Chuang-tzu told of a magical horse who could run a thousand leagues in one day, and a fly who certainly could not, however because the horse took a break and rested, the fly caught up (like the Tortoise and the Hare) -- the moral of the story being that no matter how advanced you are, a common person on your tail can equal your progress and even jump ahead of you when you are not looking. The ancient sage also told of a magical country where nothing is prevented and freedom unlimited, but apparently you have to be most diligent to get there.

 

In the spring of 1694, after spending a half year in a rental house in Edo and two years in the new hut his followers built for him, Basho again wished to be on the road. He wanted to visit his brother Hanzaemon and sister Oyoshi, and to hang out with old friends in his hometown, and in Kyoto and Zeze, to mediate the disputes occurring among his followers in Nagoya and Osaka. Also, Jutei is sick with the tuberculosis she picked up from her husband who died of it. She has no income yet three children dependent on her: They need a place where they can live for free. Basho lives alone in his three room “hut” although Jirobei stays with him part-time and does light cooking. Basho would have let all five of them move in, but the place was not really big enough for an old man, sick widow, two young teenage girls and an about 15 year-old boy who just lost his father. We imagine that the boy and his hormones were a bit difficult to live with at this time in a young girl’s life. Because Basho was a man who cared about the welfare of children, even girl children, he found the perfect solution: to take Jirobei with him and let the females have the place to themselves.

 

Letter 182 to Ensui, February 14

 

Having taken one step past half a century
pickled radish shall penetrate my teeth
and I may learn to appreciate the mochi
in New Year’s vegetable soup, though I have come
to wonder if the remnant of years is approaching.

 

By the Japanese count, Basho is 51, entering his second half century. The sharp flavor in daikon pickles penetrates his teeth because they are old and need much dental work. Mochi itself has no distinct flavor to arouse young people; they like it mixed with other flavors. Only old patient taste buds enjoy it for its subtle flavor

 

In the spring of last year
the scent of plum blossoms I heard of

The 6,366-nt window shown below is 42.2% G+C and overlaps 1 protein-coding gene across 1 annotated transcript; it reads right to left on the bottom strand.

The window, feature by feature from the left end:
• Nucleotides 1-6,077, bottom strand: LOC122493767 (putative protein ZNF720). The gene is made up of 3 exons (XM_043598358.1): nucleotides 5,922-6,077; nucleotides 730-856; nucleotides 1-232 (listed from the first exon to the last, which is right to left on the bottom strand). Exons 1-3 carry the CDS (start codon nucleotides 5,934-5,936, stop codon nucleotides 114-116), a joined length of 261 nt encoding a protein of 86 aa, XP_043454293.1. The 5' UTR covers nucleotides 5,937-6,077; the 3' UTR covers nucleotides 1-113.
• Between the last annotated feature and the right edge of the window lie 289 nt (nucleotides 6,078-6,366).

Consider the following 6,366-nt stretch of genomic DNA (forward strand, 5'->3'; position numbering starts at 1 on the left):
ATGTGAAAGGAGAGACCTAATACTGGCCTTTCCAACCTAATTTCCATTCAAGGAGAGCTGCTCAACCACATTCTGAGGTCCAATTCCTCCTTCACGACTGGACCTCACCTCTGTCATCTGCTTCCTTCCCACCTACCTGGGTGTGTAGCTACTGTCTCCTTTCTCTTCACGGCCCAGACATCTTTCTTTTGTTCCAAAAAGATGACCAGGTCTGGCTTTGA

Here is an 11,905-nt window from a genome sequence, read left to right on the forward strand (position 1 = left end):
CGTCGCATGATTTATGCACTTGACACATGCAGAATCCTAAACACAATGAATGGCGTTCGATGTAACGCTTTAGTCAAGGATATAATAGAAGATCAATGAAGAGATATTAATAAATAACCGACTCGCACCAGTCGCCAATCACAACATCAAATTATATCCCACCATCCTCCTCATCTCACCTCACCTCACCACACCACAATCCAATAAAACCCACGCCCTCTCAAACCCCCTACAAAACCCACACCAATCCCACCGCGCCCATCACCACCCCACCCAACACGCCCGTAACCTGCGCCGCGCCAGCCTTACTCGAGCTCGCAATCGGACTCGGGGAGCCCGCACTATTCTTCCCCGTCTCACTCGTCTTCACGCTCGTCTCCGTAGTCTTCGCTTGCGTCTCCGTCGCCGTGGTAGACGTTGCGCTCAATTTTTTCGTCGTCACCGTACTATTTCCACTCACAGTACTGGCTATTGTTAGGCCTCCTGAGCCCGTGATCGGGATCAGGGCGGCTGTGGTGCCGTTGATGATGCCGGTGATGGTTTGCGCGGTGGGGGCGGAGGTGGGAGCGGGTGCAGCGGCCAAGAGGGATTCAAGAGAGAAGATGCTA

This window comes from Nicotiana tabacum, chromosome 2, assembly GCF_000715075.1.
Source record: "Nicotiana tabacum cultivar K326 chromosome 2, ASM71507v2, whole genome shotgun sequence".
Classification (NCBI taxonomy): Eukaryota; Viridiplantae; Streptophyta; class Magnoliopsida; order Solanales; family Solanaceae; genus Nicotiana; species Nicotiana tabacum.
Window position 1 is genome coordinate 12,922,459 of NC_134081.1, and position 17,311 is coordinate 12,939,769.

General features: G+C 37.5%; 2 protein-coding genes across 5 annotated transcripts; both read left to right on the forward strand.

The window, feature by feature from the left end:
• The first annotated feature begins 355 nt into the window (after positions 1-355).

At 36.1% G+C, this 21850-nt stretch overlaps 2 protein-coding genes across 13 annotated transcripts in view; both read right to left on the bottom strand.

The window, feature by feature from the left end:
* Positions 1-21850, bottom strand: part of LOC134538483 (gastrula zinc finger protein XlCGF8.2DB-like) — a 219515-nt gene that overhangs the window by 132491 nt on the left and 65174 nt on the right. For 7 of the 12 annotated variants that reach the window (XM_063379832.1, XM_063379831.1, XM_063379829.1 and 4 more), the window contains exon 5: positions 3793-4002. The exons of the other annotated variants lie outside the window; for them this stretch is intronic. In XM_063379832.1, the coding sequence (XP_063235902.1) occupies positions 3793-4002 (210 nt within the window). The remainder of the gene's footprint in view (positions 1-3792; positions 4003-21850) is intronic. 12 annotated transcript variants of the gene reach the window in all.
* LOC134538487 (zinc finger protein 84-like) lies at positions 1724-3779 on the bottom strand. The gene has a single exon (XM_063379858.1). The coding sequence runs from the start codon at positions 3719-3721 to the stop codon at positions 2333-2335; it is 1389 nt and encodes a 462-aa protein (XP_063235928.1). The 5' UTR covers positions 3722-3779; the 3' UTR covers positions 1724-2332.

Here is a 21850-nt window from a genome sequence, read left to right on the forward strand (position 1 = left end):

‘still an edge emerging,’
this year gradually becoming fragrant and colorful,
so I guess how much you love her.

 

Last Spring Ensui told Basho of the birth of his granddaughter who was “plum blossoms still emerging from the bud,” and Basho replied within the same metaphor. Now, a year later, he wishes that this year the whole tree will become fragrant and colorful, as Ensui’s granddaughter who can now stand by herself goes out nto the world ever more “fragrant and colorful.” Again Basho transcends the distance between them, feeling Ensui’s love for his granddaughter in his own heart.


For New Years of 1693 Kyokusi was in Edo and visited Basho who managed to cook some zoni, vegetable soup with mochi dumplings, a traditional New Year’s dish. For New Years of 1694 Kyokusui is home with his family.


                                                Letter 184 to Kyokusui February 23

 

Thank you for your New Year’s letter.
I treasure the knowledge that your wife and children
welcome the New Year without misfortune
Last year when you were in this province,
we encountered the New Spring together.
Enjoying the ‘first laugh’ was a novel experience.
This year alone I yearn for you.

 

Japanese custom cherishes various firsts-of-the-new-year: the first dream, first sunrise, first hawk sighting: the “first laugh” is not one of these, but Basho and Kyokusui invent a new custom. We may follow them in cherishing and remembering our year’s first laugh.


That was a meager vegetable-mochi soup
I served you. This year at your house
the uba fed you so much you got sick of it.